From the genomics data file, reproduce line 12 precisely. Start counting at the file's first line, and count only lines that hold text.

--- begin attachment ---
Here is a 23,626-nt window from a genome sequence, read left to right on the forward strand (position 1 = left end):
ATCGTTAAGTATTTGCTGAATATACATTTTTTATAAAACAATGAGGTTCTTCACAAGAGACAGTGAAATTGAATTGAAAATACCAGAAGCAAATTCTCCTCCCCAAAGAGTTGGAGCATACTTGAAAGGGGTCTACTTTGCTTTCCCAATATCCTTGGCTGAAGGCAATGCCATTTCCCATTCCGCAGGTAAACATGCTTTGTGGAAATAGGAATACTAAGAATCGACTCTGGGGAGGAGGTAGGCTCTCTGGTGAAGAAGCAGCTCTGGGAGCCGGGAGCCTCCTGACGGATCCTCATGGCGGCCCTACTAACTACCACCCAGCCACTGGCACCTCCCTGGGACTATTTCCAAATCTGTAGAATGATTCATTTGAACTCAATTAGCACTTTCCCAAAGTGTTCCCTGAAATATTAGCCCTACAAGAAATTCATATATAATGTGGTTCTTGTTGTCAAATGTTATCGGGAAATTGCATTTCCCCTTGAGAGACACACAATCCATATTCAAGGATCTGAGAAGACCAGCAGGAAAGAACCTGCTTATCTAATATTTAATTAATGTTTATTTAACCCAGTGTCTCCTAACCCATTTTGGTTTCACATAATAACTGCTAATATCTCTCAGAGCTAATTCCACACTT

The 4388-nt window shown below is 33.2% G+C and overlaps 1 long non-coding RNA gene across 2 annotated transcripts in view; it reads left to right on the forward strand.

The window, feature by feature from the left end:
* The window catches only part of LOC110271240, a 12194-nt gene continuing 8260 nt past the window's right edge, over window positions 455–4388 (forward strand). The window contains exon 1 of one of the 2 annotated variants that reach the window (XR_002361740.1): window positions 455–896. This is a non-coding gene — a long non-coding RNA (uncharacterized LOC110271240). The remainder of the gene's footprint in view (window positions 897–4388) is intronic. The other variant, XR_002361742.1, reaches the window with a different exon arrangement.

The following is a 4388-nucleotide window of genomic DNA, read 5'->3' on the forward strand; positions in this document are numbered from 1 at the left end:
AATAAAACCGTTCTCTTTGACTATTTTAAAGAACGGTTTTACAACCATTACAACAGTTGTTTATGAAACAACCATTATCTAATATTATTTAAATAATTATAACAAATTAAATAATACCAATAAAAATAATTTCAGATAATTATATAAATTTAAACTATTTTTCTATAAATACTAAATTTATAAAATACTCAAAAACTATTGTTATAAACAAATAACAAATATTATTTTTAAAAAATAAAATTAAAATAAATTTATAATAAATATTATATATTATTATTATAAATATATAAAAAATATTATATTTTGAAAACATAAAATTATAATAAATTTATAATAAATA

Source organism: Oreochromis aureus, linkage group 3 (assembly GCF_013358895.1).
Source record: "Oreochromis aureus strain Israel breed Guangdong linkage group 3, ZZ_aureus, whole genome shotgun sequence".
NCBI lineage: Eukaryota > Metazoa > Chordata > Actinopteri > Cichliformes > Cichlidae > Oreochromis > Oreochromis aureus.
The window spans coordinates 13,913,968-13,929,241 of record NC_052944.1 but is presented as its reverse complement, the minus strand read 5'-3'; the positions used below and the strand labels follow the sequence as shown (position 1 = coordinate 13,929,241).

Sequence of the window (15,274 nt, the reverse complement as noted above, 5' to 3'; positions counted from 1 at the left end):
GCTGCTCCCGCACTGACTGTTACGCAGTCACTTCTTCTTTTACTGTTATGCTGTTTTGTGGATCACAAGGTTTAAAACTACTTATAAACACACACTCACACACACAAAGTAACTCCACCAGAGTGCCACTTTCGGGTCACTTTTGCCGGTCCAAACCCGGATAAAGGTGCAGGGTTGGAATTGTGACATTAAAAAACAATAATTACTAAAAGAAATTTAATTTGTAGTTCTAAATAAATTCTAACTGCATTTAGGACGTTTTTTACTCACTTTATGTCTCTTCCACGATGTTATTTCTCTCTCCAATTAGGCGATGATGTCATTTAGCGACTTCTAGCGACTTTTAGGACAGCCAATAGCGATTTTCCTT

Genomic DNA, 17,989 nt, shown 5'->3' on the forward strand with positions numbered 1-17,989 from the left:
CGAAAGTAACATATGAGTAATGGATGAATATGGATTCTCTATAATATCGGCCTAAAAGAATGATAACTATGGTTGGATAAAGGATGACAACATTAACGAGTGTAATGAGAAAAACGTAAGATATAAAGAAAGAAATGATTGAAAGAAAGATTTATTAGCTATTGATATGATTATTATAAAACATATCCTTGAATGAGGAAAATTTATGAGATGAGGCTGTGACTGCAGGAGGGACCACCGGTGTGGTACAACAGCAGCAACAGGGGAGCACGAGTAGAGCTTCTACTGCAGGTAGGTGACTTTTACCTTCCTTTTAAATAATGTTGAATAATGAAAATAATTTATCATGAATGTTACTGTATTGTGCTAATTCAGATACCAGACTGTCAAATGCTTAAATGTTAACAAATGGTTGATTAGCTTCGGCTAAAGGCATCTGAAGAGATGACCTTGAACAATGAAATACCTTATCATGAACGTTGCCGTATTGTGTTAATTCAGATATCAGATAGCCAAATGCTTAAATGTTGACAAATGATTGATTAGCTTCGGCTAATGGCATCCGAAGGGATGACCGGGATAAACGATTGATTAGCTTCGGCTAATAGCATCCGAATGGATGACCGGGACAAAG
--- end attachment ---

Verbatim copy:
Sequence of the window (15,274 nt, the reverse complement as noted above, 5' to 3'; positions counted from 1 at the left end):